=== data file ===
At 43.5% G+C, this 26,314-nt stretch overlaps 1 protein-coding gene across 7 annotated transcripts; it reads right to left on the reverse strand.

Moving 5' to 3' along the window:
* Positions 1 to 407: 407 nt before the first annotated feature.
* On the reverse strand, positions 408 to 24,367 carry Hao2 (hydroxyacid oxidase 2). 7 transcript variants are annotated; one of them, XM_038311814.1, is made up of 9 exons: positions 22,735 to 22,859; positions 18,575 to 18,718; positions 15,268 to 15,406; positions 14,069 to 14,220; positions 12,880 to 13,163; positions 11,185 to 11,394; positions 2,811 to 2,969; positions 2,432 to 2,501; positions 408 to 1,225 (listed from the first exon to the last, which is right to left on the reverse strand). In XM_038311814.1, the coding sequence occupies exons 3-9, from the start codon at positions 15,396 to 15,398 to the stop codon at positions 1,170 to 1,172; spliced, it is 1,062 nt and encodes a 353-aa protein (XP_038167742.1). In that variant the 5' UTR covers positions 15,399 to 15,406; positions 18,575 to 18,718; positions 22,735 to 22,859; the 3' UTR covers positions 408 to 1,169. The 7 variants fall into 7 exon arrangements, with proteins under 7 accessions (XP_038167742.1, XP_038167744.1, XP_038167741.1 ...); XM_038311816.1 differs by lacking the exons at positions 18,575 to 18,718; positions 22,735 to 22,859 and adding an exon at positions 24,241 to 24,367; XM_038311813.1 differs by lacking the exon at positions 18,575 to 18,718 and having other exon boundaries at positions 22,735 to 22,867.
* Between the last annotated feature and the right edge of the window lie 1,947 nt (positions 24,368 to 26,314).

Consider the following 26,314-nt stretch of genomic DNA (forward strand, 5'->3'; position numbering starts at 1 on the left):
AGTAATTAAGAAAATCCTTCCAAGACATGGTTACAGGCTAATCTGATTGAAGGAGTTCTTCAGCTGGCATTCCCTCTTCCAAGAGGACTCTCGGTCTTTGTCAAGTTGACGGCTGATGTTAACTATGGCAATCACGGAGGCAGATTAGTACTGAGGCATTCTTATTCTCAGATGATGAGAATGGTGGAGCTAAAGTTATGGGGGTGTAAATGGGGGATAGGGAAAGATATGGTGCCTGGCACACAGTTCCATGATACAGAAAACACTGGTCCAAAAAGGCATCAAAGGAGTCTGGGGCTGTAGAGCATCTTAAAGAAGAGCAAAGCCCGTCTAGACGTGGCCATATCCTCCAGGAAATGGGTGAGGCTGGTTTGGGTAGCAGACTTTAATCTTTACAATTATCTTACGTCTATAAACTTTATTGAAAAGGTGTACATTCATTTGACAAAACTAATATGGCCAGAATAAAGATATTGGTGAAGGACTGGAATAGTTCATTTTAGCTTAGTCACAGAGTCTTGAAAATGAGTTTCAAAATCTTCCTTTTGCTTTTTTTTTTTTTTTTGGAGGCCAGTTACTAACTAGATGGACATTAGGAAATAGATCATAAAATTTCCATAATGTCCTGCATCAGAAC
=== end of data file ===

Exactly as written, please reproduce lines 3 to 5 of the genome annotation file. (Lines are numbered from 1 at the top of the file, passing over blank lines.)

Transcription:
* Positions 1 to 407: 407 nt before the first annotated feature.
* On the reverse strand, positions 408 to 24,367 carry Hao2 (hydroxyacid oxidase 2). 7 transcript variants are annotated; one of them, XM_038311814.1, is made up of 9 exons: positions 22,735 to 22,859; positions 18,575 to 18,718; positions 15,268 to 15,406; positions 14,069 to 14,220; positions 12,880 to 13,163; positions 11,185 to 11,394; positions 2,811 to 2,969; positions 2,432 to 2,501; positions 408 to 1,225 (listed from the first exon to the last, which is right to left on the reverse strand). In XM_038311814.1, the coding sequence occupies exons 3-9, from the start codon at positions 15,396 to 15,398 to the stop codon at positions 1,170 to 1,172; spliced, it is 1,062 nt and encodes a 353-aa protein (XP_038167742.1). In that variant the 5' UTR covers positions 15,399 to 15,406; positions 18,575 to 18,718; positions 22,735 to 22,859; the 3' UTR covers positions 408 to 1,169. The 7 variants fall into 7 exon arrangements, with proteins under 7 accessions (XP_038167742.1, XP_038167744.1, XP_038167741.1 ...); XM_038311816.1 differs by lacking the exons at positions 18,575 to 18,718; positions 22,735 to 22,859 and adding an exon at positions 24,241 to 24,367; XM_038311813.1 differs by lacking the exon at positions 18,575 to 18,718 and having other exon boundaries at positions 22,735 to 22,867.
* Between the last annotated feature and the right edge of the window lie 1,947 nt (positions 24,368 to 26,314).